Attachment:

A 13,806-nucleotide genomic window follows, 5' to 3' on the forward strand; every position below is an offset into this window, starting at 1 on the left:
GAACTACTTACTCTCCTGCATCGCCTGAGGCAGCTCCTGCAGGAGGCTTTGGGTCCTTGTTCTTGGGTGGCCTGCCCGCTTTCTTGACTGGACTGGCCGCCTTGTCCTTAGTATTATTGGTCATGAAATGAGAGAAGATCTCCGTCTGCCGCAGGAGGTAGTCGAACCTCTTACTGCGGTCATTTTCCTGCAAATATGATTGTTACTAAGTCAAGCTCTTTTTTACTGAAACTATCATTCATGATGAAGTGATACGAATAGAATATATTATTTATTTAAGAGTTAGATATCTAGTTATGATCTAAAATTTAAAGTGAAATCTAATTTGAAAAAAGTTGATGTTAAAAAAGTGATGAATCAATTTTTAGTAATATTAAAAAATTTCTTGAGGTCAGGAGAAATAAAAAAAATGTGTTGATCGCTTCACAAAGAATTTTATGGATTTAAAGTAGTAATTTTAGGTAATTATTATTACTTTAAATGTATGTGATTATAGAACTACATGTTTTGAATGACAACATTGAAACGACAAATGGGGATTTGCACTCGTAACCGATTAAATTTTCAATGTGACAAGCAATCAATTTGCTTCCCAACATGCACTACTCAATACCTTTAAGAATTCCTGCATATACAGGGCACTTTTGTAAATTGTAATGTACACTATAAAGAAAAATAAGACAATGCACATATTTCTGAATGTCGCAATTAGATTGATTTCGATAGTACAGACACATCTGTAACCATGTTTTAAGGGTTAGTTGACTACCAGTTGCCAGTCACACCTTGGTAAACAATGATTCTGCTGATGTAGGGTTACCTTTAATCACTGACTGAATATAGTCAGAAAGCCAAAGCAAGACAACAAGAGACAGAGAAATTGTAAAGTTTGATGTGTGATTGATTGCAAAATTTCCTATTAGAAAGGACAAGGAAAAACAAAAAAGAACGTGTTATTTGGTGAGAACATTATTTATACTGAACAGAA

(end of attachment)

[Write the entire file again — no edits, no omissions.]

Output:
A 13,806-nucleotide genomic window follows, 5' to 3' on the forward strand; every position below is an offset into this window, starting at 1 on the left:
GAACTACTTACTCTCCTGCATCGCCTGAGGCAGCTCCTGCAGGAGGCTTTGGGTCCTTGTTCTTGGGTGGCCTGCCCGCTTTCTTGACTGGACTGGCCGCCTTGTCCTTAGTATTATTGGTCATGAAATGAGAGAAGATCTCCGTCTGCCGCAGGAGGTAGTCGAACCTCTTACTGCGGTCATTTTCCTGCAAATATGATTGTTACTAAGTCAAGCTCTTTTTTACTGAAACTATCATTCATGATGAAGTGATACGAATAGAATATATTATTTATTTAAGAGTTAGATATCTAGTTATGATCTAAAATTTAAAGTGAAATCTAATTTGAAAAAAGTTGATGTTAAAAAAGTGATGAATCAATTTTTAGTAATATTAAAAAATTTCTTGAGGTCAGGAGAAATAAAAAAAATGTGTTGATCGCTTCACAAAGAATTTTATGGATTTAAAGTAGTAATTTTAGGTAATTATTATTACTTTAAATGTATGTGATTATAGAACTACATGTTTTGAATGACAACATTGAAACGACAAATGGGGATTTGCACTCGTAACCGATTAAATTTTCAATGTGACAAGCAATCAATTTGCTTCCCAACATGCACTACTCAATACCTTTAAGAATTCCTGCATATACAGGGCACTTTTGTAAATTGTAATGTACACTATAAAGAAAAATAAGACAATGCACATATTTCTGAATGTCGCAATTAGATTGATTTCGATAGTACAGACACATCTGTAACCATGTTTTAAGGGTTAGTTGACTACCAGTTGCCAGTCACACCTTGGTAAACAATGATTCTGCTGATGTAGGGTTACCTTTAATCACTGACTGAATATAGTCAGAAAGCCAAAGCAAGACAACAAGAGACAGAGAAATTGTAAAGTTTGATGTGTGATTGATTGCAAAATTTCCTATTAGAAAGGACAAGGAAAAACAAAAAAGAACGTGTTATTTGGTGAGAACATTATTTATACTGAACAGAA